I was in a meeting the other day with several peers from a large corporation and one of the topics discussed was tapping in to smaller suppliers. Past research data has shown that large companies stick with large suppliers and small companies utilize smaller suppliers.
As we talked, we identified a number of reasons why this happens, the most prevalent of which is the obvious - size compatibility. It seems that like-sized company counterparts feel more comfortable (and productive) in day-to-day business relationships because of sophistication synchronization, similar financial structure and finally, policy/procedure guideline issues.
In a large company environment, as it turns out, a surprisingly high number of cost savings are never realized because of existing agreements with pre-determined pricing and discount structures. This is not a bad situation if you look at a "global" view of an entire organization, however the inevitable trickle-down is that a department with a limited budget often has no choice in the matter and after several notable purchases, someone has to walk the red carpet and petition for more money. Never a pleasant task.
How do you get around this? Well, that's not an easy task but it is definitely not an insurmountable goal. One way that we are all familiar with is the use of the almighty "P-Card". Lately though, I've heard that spending limits are being reduced so the incentive for spending outside traditional approved supplier base is vanishing.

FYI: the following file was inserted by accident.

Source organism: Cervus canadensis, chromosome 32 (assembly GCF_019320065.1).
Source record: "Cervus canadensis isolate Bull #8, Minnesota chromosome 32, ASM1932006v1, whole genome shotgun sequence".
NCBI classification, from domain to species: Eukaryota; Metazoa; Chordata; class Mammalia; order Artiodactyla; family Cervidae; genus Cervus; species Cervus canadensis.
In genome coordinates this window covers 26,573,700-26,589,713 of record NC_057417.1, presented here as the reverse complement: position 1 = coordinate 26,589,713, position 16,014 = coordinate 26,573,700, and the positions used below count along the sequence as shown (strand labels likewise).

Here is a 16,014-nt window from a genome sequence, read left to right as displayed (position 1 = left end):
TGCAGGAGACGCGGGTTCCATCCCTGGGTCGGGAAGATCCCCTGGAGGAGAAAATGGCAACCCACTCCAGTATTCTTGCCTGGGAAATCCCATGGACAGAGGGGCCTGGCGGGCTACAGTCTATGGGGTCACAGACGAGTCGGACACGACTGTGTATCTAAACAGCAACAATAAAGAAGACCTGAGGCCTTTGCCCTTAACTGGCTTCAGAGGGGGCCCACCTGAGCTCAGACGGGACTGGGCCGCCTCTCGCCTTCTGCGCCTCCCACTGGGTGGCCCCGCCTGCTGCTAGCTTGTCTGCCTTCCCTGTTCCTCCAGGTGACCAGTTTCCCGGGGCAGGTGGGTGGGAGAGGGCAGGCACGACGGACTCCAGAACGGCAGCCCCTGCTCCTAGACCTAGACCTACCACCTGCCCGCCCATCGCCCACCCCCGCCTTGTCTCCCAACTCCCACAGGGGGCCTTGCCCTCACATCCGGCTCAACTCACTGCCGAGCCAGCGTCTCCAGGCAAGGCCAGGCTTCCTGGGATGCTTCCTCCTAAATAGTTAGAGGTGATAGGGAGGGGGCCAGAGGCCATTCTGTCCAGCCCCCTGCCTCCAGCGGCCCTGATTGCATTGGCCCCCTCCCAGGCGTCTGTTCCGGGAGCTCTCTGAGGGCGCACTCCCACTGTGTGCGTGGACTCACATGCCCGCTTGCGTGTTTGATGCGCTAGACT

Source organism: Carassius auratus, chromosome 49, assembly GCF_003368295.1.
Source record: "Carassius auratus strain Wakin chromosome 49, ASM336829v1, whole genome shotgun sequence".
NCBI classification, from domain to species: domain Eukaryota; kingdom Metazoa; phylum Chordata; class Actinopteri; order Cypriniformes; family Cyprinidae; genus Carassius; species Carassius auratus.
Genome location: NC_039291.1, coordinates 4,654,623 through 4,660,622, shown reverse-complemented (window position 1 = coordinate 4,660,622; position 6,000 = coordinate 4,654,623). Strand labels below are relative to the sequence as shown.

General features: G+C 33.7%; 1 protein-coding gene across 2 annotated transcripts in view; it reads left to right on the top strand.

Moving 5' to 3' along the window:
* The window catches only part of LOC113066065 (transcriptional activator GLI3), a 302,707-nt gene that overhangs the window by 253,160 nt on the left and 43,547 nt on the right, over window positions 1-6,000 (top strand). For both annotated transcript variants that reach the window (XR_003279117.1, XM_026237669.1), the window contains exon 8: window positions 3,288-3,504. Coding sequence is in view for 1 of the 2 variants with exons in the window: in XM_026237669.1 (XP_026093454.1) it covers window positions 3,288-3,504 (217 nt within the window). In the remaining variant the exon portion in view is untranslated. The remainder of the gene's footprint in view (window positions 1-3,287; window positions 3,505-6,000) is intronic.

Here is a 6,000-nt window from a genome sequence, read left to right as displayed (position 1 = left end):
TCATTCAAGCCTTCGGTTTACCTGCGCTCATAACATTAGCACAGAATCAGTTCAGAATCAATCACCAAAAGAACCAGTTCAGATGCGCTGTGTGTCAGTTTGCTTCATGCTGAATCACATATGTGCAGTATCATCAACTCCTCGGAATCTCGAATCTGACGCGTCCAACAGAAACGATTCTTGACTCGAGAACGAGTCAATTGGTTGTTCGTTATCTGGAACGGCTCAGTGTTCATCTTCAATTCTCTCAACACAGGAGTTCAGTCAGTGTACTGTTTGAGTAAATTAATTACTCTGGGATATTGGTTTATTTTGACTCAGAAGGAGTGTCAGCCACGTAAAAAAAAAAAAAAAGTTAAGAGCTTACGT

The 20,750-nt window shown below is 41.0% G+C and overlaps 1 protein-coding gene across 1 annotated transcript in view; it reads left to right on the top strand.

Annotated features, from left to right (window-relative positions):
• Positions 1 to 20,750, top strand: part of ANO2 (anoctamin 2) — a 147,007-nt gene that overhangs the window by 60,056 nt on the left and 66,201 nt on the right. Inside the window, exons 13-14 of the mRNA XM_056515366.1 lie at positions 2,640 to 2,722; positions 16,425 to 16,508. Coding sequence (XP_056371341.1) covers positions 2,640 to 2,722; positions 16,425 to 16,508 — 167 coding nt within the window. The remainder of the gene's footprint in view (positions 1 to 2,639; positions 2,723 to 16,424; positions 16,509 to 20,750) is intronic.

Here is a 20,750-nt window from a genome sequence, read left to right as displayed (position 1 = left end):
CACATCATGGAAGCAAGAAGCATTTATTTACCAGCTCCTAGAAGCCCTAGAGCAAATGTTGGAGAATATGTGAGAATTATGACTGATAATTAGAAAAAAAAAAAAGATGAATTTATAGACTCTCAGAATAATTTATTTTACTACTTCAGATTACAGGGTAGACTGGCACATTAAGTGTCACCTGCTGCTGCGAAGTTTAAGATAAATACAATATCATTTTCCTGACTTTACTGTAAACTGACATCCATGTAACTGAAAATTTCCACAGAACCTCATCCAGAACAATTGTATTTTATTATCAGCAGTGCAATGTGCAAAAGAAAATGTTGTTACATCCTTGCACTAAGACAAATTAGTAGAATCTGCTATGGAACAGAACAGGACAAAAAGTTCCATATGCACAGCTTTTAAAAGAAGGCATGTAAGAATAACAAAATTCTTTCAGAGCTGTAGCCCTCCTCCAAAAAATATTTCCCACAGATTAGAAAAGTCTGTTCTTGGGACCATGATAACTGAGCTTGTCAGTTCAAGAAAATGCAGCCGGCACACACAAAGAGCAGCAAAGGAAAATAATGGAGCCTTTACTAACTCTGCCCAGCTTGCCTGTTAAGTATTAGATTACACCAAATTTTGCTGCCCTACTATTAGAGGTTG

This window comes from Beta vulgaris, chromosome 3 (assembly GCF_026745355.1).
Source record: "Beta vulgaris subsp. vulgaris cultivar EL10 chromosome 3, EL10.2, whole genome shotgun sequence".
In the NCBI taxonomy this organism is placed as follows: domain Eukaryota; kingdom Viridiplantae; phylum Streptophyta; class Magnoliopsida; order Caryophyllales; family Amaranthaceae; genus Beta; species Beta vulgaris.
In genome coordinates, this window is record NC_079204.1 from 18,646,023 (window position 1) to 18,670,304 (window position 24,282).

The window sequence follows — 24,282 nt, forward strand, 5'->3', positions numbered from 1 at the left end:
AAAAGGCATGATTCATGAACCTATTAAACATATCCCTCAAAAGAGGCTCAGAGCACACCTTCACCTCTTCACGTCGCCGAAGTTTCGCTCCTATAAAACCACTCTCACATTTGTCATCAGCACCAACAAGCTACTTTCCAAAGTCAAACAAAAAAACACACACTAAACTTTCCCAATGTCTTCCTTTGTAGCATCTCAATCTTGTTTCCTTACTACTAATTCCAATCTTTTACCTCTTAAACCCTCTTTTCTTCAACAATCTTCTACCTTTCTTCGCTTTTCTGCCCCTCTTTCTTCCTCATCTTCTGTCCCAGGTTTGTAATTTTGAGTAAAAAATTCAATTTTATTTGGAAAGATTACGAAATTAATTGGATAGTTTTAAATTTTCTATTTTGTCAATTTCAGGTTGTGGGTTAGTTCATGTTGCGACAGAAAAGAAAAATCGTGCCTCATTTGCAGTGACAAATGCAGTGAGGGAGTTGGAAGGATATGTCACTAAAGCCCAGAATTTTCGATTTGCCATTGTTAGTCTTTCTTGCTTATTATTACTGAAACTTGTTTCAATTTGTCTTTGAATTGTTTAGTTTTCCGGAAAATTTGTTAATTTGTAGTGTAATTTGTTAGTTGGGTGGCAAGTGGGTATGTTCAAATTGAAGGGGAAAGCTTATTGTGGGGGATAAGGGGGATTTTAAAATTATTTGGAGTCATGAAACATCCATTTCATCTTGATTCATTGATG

Another, more innovative way - do the research needed to identify small cottage-industry companies offering goods or services that can provide the favorable cost/benefit to your organization. Lets face it, today is still a Buyer's Market and there are a significant number of resourceful small companies just waiting for the opportunity to unseat an incumbent supplier. These companies tend to have less of an overhead and can be more competitive on a one-off purchase or even a long-term deal. There is a short-term down side - that is training a new company. Sometimes painful but the upside is you have the opportunity to mold a company into exactly what you need them to be.
Like I say to my clients - "An RFP doesn't cost anything, but value proposals can save you money!
Help support small businesses. After all, our great country was founded on small business owners!